Letter from Kenji Okuda to Mr. and Mrs. Farquharson dated January 1, 1943

Letter from Kenji Okuda to Mr. and Mrs. Farquharson dated January 1, 1943. Mary Farquharson Papers, 1942-1945, Acc. 397-5, Box 1, folder 1. University of Washington Libraries: Manuscripts, Special Collections, University Archives.

Page 1
Page 2

January 1, 1943

Dear Mr. and Mrs. Farquharson: A HAPPY NEW YEAR TO YOU!!!

This is a balmy, springlike, beautiful New Year’s Day… the ground is oozy and muddy where the snowfall from a recent blizzard still remains and is melting away… a perfect day on which thoughts revert to the pleasant and happy things of life. Life, unfortunately, has not vanquished its murderous unpleasantness, but such a day as this can only renew our courage and faith in order to tackle the problem of furthering our aims and ideals. With this in mind I am trying to crystallize my thoughts into vital, living, purposeful resolutions for this coming year.

Your kind gift from Seattle was both a pleasant and tasty surprise. Perhaps my tastes are like that of the ordinary individual, for which I am thankful, but the candy has melted itself into our family so rapidly that I found it difficult to catch my breath. We certainly enjoyed it. Mrs. Farquharson, I don’t believe that I have had the opportunity to congratulate you yet on your appointment to the office of Northwest Secretary of the FOR, and so I would like to take this opportunity to do so, and also to wish you a most constructive and purposeful New Year. May God be with you!! Thank you also for the Regional NewsLetter which I was very grateful to receive.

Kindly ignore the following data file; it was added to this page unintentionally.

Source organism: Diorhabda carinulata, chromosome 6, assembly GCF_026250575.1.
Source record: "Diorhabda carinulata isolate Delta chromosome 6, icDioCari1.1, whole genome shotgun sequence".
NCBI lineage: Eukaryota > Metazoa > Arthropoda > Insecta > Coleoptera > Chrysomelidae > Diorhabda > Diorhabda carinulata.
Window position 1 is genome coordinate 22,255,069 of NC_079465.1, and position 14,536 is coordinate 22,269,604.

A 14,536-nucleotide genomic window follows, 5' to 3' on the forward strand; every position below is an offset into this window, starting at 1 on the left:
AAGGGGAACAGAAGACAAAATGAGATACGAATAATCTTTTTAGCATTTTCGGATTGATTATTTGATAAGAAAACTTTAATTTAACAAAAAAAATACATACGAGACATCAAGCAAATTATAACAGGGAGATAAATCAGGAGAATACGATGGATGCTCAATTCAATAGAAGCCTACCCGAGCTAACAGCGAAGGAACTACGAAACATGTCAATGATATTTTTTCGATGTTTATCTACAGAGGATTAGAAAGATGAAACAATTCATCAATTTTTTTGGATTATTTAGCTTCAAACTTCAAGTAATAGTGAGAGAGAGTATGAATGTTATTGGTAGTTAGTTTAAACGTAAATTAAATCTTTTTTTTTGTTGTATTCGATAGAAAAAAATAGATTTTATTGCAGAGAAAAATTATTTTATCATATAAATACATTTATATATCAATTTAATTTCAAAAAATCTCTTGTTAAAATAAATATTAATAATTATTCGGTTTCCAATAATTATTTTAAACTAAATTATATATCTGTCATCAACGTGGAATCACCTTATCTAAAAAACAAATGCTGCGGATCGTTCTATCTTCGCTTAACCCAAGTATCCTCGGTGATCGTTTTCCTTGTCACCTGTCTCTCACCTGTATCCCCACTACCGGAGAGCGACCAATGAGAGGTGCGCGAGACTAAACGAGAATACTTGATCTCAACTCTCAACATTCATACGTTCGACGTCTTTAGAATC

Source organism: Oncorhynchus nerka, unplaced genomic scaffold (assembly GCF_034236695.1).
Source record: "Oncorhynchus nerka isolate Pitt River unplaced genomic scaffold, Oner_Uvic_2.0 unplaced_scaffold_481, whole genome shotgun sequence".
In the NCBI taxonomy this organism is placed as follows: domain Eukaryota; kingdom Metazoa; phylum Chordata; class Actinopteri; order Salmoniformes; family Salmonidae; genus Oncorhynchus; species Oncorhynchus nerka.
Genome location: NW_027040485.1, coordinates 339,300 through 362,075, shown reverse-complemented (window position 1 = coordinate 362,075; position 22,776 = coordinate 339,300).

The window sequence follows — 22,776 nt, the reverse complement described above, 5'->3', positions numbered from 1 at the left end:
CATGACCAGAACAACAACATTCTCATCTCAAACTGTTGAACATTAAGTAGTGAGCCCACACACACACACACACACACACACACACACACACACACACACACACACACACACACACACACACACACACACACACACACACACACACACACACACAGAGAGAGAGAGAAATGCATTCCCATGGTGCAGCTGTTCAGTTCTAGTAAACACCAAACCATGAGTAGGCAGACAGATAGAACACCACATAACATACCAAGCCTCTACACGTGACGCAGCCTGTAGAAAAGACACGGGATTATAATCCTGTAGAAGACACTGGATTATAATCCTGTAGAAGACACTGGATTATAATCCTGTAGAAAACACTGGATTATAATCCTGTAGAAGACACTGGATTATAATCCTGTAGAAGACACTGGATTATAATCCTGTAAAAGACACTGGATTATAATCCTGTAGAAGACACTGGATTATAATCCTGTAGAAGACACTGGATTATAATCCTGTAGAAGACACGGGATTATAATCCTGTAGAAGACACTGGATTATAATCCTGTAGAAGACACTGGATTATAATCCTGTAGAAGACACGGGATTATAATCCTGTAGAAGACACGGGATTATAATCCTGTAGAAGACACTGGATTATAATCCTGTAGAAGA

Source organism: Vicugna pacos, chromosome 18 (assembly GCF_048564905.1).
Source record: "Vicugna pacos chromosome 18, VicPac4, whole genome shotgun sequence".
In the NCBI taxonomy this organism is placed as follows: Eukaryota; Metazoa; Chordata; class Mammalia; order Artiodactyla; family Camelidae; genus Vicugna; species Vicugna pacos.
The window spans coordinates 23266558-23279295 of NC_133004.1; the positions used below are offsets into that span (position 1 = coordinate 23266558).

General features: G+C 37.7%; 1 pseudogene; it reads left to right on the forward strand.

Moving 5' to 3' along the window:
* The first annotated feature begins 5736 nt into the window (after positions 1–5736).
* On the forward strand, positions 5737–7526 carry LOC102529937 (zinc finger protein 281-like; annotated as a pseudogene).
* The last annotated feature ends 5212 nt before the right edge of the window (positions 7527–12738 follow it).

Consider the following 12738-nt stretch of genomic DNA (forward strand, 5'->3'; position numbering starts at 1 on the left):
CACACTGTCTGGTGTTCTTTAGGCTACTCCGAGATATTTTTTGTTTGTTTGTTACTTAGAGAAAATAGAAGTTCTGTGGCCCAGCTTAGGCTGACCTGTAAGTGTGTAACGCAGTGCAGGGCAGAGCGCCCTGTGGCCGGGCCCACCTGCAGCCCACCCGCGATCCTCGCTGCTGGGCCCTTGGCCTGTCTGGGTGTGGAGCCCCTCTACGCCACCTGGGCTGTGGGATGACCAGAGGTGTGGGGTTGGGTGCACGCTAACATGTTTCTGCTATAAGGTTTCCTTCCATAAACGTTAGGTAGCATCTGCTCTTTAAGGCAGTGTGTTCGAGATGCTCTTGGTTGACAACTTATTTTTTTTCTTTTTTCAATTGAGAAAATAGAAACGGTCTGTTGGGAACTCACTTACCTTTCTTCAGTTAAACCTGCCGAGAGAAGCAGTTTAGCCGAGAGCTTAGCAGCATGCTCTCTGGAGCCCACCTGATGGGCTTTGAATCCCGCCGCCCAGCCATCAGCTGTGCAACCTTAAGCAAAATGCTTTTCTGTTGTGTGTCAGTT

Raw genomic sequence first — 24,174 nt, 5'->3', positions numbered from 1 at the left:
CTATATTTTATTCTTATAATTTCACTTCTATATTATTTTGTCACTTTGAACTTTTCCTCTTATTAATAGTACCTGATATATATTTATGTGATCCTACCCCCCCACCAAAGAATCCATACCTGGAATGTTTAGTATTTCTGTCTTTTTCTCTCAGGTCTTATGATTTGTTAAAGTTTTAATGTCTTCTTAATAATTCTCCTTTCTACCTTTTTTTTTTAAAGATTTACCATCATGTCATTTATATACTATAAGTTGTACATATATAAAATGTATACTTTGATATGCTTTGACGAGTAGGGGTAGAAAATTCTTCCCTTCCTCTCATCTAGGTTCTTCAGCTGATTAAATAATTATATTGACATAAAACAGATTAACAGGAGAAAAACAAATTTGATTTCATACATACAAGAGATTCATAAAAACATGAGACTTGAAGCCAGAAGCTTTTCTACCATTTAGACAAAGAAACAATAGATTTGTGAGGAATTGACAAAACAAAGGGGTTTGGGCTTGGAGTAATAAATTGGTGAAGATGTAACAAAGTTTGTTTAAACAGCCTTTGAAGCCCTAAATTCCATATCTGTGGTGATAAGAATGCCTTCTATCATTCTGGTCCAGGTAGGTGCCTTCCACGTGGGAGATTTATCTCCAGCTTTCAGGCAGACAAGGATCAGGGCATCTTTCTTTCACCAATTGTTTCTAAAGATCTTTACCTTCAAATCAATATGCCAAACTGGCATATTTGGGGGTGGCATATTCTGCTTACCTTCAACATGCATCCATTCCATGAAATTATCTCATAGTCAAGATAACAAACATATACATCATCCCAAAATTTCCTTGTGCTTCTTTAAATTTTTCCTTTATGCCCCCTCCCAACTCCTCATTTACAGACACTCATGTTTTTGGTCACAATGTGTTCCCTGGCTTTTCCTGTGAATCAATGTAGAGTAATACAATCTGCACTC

This has certainly been a pleasant day with me. A joyous welcome to the New Year at midnight with a group of young fellows and girls… to bed a very tired but happy individual… and then to be permitted to sleep luxuriously with breakfast delayed from 7-8 till 9-10. Perhaps I should not mention it, but I regretfully say that I was the last one in this block to eat breakfast. This is the second occasion in all the months of camp existence at which we were permitted this luxury… Christmas and today. Dinner at four (we had only two meals) was a tasty, adequately and beautifully prepared typical New Year’s feast. My belt is still groaning.